Consumer Reports found that “with Tesla’s optional High Power Wall Connector, its takes about five hours to charge. On a standard 240-volt electric car charger, it would take about 12 hours,” with Tesla adding that a 50 percent charge could be achieved in as little as 30 minutes at Tesla Supercharge station.”

Tesla also takes a sleek modern approach to its fueling system, by having the fuel door hidden. The company explains that as you approach the driver’s side taillight, holding a connector, you press the button and a triangle opens to reveal the small charge port. Another great feature of the Model S is its regenerative brakes.

For overall performance, Consumer Reports said that, “In all, the Model S worked better than we expected, especially being the first homegrown model from a brand-new car company. The Tesla Model S fell short of a perfect score in our testing for one simple reason. You can’t jump in any time you want, and drive to absolutely any point on the map at a moment’s notice.”

The company is working to address these issues by increasing its number of Supercharge stations that are exclusively for Tesla vehicles. Consumer Reports added that “unfortunately, they will not charge other EVs. The connector is unique to Tesla and, well, Tesla foots the bill for the juice, which mostly justifies this proprietary arrangement.”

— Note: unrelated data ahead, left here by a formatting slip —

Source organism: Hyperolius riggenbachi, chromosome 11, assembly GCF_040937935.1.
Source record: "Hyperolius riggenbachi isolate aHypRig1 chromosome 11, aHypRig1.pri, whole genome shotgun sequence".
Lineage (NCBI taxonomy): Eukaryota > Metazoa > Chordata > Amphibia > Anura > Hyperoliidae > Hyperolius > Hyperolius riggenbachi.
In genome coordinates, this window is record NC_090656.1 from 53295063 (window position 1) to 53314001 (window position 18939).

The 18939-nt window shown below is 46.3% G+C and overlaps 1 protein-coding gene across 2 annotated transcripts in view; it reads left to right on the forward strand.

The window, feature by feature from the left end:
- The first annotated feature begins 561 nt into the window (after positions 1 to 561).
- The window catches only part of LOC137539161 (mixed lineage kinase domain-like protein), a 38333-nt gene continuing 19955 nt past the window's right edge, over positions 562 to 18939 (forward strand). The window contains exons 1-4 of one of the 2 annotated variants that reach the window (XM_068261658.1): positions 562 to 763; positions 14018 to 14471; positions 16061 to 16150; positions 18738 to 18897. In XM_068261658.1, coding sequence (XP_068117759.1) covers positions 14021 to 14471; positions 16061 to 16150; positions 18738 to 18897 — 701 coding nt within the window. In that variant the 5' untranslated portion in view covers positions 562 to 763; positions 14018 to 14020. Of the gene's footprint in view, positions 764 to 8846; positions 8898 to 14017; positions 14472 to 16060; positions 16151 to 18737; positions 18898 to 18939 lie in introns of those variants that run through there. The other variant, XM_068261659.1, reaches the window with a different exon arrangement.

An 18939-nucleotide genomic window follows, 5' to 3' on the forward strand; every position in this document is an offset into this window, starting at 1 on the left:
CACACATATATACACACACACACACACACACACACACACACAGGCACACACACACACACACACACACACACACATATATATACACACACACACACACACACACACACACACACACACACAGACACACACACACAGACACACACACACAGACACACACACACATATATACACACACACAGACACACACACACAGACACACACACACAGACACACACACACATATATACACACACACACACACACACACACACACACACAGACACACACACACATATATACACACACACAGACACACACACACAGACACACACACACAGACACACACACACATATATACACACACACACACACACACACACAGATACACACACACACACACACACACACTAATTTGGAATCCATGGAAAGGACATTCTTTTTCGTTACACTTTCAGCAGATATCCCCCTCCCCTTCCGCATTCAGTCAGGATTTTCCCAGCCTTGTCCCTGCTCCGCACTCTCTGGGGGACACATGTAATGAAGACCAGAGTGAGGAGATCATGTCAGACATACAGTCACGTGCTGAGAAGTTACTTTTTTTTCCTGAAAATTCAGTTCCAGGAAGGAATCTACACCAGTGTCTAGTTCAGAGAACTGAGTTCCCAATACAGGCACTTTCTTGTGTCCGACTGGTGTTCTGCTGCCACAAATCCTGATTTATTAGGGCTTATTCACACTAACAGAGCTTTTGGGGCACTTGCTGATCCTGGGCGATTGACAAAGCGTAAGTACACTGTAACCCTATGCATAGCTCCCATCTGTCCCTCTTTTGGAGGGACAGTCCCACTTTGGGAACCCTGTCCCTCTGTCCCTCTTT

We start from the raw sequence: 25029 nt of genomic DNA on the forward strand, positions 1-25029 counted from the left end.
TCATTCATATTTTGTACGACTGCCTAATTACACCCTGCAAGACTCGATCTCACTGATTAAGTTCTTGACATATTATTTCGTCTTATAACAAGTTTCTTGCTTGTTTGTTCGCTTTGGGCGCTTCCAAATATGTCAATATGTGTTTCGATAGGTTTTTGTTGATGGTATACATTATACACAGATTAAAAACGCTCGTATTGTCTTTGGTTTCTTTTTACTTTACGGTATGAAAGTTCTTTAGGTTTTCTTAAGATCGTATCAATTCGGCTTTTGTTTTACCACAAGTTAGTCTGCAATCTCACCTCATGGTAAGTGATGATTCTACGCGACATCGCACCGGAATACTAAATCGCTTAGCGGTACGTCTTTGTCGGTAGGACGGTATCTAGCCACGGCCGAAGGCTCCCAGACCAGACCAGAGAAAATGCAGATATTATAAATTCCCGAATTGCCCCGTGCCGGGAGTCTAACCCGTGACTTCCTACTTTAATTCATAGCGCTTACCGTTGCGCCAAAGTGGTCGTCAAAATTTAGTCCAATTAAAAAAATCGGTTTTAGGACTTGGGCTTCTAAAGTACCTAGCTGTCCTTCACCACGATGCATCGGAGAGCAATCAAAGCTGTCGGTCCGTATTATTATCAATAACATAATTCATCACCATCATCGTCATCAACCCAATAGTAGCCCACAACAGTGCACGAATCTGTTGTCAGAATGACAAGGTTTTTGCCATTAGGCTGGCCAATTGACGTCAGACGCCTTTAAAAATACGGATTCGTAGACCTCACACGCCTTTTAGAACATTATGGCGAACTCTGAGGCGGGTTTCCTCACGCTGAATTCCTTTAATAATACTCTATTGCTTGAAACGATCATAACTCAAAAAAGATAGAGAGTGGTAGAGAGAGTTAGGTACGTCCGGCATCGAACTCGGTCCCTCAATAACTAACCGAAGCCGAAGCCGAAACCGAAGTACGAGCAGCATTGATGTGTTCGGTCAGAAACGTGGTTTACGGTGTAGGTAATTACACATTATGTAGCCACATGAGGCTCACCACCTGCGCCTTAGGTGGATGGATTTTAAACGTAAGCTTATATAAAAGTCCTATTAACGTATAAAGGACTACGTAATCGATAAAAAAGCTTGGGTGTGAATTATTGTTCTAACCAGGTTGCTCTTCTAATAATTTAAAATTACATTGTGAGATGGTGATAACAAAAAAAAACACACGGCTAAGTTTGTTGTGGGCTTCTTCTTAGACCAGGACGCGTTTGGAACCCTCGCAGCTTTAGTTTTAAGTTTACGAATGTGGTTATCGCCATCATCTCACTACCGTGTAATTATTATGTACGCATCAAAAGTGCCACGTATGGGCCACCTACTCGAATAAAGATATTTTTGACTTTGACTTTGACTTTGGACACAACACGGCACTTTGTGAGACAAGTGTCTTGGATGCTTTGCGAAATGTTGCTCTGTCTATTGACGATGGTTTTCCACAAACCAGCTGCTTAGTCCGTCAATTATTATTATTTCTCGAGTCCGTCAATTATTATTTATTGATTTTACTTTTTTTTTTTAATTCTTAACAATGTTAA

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California Adding Five New EV Charging Stations Across LA Transit Spots To Spur Combined Use

The LA Metro Authority has just installed five new electric vehicle charging stations across its transit rail system as part of a pilot program designed to encourage electric vehicle owners to combine driving with public transportation.

Los Angeles electric vehicle charging station. Photo courtesy of Luskin Center for Innovation

The transportation authority hopes that EV drivers will see the stations as a convenience that allows them to “be able to charge their vehicles while using the Metro to run errands, go to events” or commute to work.

This is the first time that the transportation authority has directly incorporated EV charging stations into the transit system. The new charging stations are located in: Union Station, Sierra Madre Villa Station, Willow Station, El Segundo Station, and Universal City Station.

The transportation authority said the locations were selected because of their proximity to major transportation hubs and busy traffic arteries. In addition, they were selected to encourage the use of the transit system – and its Park and Ride lots – from different regions headed to and from Downtown LA.

The charging stations all incorporate the SAE J1772 (North American Automotive Industry Standard) plug. These locations consist of 208/240V 30amp Level 2 charging spots capable of providing up to 7.2KW of power to each vehicle.

All of the newer model electric cars – including the Nissan Leaf, Chevy Volt, Ford Focus Electric, Toyota Prius Plug-in, and Mitsubishi iMiEV – will be able to plug into the Level 2 charge spots.